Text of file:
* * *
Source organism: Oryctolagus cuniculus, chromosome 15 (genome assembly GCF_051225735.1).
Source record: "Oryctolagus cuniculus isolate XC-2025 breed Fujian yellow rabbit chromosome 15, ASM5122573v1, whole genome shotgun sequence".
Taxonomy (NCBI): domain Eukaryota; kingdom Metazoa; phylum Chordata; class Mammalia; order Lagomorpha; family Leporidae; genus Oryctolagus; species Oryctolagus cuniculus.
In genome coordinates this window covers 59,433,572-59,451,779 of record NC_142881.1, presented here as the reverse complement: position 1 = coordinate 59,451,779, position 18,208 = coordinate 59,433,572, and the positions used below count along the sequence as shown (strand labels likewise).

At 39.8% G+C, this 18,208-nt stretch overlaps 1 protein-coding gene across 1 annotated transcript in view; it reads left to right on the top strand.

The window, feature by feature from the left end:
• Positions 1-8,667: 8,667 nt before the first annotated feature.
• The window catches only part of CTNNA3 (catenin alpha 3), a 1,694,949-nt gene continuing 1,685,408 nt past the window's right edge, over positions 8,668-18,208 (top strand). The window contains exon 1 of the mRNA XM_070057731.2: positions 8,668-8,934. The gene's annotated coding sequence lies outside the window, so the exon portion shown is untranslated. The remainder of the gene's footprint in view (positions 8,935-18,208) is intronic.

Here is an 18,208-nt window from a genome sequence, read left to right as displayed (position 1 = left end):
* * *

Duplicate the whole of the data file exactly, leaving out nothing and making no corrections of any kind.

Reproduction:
Source organism: Oryctolagus cuniculus, chromosome 15 (genome assembly GCF_051225735.1).
Source record: "Oryctolagus cuniculus isolate XC-2025 breed Fujian yellow rabbit chromosome 15, ASM5122573v1, whole genome shotgun sequence".
Taxonomy (NCBI): domain Eukaryota; kingdom Metazoa; phylum Chordata; class Mammalia; order Lagomorpha; family Leporidae; genus Oryctolagus; species Oryctolagus cuniculus.
In genome coordinates this window covers 59,433,572-59,451,779 of record NC_142881.1, presented here as the reverse complement: position 1 = coordinate 59,451,779, position 18,208 = coordinate 59,433,572, and the positions used below count along the sequence as shown (strand labels likewise).

At 39.8% G+C, this 18,208-nt stretch overlaps 1 protein-coding gene across 1 annotated transcript in view; it reads left to right on the top strand.

The window, feature by feature from the left end:
• Positions 1-8,667: 8,667 nt before the first annotated feature.
• The window catches only part of CTNNA3 (catenin alpha 3), a 1,694,949-nt gene continuing 1,685,408 nt past the window's right edge, over positions 8,668-18,208 (top strand). The window contains exon 1 of the mRNA XM_070057731.2: positions 8,668-8,934. The gene's annotated coding sequence lies outside the window, so the exon portion shown is untranslated. The remainder of the gene's footprint in view (positions 8,935-18,208) is intronic.

Here is an 18,208-nt window from a genome sequence, read left to right as displayed (position 1 = left end):